There has been a lot of media attention recently about how easily
your computer may be infected with viruses, worms, Trojan horses or spyware,
often without you knowing about it. For example, Spyware or adware are
relatively new programs that typical anti-virus applications do not
detect. How would you know if you
have any of these pests on your system?
Answer the following questions. Is your computer running really
slowly? Do you see strange new
toolbars in your Internet Explorer (IE)?
Does your browser crash often, or has your browser start page changed
suddenly? Do you or have you used
any of the popular peer-to-peer programs (P2P) such as LimeWire or KaZaA
recently? If so, you probably have
some type of spy or adware on your computer. Even if you do not notice anything
unusual, you may be infected because a lot of spyware is silent.
Here are some tips for safeguarding your computer and protecting your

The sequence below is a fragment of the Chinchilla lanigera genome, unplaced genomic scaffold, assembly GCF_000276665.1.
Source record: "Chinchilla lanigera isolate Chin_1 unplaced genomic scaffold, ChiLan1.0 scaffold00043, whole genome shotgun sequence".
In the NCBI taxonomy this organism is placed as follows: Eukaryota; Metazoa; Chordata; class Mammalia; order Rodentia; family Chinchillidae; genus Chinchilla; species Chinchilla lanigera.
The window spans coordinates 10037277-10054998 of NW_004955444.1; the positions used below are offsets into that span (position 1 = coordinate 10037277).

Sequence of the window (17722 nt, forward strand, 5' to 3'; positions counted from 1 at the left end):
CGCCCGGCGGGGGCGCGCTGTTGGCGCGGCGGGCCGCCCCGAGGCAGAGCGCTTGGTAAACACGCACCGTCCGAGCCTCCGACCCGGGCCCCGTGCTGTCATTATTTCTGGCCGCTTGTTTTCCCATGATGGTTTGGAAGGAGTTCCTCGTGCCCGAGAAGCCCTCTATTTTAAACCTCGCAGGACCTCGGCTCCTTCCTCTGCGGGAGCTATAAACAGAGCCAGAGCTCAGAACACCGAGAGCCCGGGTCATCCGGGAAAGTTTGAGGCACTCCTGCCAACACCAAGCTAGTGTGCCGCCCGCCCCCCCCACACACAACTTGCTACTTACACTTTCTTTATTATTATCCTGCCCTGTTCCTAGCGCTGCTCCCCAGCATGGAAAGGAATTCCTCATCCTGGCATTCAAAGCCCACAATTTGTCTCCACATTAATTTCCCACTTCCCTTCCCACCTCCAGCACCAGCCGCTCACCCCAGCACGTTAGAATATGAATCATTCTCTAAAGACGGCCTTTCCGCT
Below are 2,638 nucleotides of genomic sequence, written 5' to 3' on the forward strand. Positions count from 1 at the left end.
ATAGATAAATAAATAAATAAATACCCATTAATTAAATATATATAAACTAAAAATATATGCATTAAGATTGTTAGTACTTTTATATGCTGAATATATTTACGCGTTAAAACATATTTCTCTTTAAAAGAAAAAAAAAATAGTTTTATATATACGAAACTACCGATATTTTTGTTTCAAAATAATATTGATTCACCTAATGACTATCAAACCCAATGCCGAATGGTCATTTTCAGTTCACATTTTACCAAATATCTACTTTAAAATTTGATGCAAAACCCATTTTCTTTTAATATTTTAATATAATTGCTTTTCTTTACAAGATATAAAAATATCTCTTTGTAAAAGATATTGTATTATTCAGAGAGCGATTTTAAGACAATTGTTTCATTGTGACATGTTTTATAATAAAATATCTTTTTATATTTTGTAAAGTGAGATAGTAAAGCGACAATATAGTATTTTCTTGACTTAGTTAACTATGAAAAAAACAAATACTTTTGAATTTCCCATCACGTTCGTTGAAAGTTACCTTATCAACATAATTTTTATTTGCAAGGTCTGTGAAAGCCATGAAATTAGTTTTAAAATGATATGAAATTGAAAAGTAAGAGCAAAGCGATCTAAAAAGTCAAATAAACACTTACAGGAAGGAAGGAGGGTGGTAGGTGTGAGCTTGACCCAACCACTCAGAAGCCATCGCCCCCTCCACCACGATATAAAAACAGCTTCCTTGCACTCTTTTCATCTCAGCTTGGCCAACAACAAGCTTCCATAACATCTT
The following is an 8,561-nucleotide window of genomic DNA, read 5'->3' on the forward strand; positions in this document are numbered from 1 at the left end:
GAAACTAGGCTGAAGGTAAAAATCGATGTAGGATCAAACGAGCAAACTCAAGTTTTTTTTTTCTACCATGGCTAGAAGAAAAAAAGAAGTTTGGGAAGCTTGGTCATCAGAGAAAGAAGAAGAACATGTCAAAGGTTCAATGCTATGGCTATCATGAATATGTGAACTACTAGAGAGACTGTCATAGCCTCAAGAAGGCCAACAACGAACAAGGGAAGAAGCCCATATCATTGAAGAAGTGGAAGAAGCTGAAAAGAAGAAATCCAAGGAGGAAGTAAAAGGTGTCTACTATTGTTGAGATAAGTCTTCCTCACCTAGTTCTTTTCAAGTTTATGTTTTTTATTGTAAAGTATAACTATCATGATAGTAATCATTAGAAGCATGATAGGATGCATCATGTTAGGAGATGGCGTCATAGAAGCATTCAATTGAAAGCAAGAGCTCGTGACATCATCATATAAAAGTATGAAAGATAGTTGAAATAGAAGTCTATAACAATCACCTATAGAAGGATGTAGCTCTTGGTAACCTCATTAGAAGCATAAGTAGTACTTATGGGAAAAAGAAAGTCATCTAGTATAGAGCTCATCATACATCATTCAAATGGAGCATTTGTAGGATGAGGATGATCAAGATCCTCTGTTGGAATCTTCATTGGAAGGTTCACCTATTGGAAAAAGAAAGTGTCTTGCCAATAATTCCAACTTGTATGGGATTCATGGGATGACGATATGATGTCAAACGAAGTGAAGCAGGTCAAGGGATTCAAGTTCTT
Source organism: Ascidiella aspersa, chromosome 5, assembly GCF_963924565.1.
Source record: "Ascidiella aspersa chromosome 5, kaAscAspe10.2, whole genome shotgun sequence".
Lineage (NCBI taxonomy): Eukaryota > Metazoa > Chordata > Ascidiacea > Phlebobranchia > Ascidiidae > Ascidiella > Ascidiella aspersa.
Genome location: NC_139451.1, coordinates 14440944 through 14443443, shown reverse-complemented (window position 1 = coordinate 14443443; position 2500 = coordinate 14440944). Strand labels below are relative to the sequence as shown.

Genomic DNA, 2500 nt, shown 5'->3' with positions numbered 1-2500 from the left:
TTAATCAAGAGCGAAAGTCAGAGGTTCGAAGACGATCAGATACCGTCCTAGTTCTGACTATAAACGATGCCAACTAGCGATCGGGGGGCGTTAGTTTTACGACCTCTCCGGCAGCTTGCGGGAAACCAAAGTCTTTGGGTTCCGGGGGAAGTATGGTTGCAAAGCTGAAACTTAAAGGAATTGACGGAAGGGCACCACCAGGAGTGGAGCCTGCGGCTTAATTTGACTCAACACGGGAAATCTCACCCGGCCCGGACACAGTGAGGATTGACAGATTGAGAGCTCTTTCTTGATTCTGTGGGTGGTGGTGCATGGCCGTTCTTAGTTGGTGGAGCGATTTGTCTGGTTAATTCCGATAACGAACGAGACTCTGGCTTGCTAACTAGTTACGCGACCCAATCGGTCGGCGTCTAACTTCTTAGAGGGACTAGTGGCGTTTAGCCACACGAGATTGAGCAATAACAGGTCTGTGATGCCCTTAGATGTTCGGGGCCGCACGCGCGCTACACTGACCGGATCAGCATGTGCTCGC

computer from attacks.
Always make sure that your operating system (OS), virus protection
program, e-mail, and instant messaging (IM) programs are up to date. The reason
for this is that many vulnerabilities on these programs are fixed through
periodic patches. Many of these programs have automatic update features and it
is a good idea to turn these on.
Use a personal firewall. This is especially important if you are
connected to a cable modem, DSL or wireless Internet service. Most XP users by
now have downloaded the biggest upgrade Microsoft has offered so far. The
Windows XP Service Pack 2. SP2 is a totally free upgrade designed to combat the
recent onslaught of viruses and worms targeted at Windows users. Among the
changes made in SP2 is a default firewall which is turned on as soon as the
upgrade is downloaded. If you have not already done so, it is a good idea to
enable Microsoft Windows Auto-Update which automatically downloads the latest